The corners of these buildings are inscribed by a century of bored rail workers and delivery drivers. Pictured is the southeast corner of the Twohy, which is typical of mercantiles.
Island Station, in the middle of the power house, in the middle of a thunder storm. Flapping pipe covers and sheets of ran penetrating one massive arched window and blasting through the other, as winds power through the building from the Mississippi. The sound of the thunder made every length of steel squeak under the pressure.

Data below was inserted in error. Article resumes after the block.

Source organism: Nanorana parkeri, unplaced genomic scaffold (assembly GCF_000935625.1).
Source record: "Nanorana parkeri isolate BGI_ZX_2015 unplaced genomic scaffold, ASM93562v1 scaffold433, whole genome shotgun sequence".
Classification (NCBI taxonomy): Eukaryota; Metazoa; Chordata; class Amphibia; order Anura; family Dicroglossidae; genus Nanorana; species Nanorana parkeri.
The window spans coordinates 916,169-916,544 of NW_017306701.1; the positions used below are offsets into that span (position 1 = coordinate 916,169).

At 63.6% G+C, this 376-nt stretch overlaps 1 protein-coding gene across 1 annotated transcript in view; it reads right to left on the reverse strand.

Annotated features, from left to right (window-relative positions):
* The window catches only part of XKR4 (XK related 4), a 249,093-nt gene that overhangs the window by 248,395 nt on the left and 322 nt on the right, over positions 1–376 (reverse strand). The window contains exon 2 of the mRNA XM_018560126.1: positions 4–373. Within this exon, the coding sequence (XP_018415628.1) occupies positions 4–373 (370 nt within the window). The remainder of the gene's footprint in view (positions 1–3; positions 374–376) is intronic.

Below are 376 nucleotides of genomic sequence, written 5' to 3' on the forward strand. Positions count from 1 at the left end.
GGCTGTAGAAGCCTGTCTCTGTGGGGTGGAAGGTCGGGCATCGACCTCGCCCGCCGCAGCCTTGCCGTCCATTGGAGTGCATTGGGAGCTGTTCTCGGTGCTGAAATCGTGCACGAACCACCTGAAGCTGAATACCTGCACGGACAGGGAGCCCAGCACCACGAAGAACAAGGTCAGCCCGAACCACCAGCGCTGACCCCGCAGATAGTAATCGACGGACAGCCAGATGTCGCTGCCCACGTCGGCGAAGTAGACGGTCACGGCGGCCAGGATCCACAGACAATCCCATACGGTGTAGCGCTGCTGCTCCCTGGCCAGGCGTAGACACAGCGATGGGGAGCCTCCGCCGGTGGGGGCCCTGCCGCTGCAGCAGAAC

One of the generators, weeks before it was taken apart to be shipped to another power plant somewhere else.
Some parts of the doctor’s apartment in the Administration Tower were decidedly upscale. Look at the beautiful ironwork on that sink!
The bottom of the elevator which seemed too modern for the building. The top of the elevator opens into open air, as the second floor has long since collapsed.
The white mark allowed for a manual RPM check on this big steel flywheel on the ground floor. Note how dark the bottom level of the mills is—that’s because all of the equipment is blocking out the light.
Looking up from the ground floor at the various levels of the sugar mill.
The two exhaust vents coming out from the boilers en route to the stacks. Plywood marks where where catwalks were removed to extract equipment.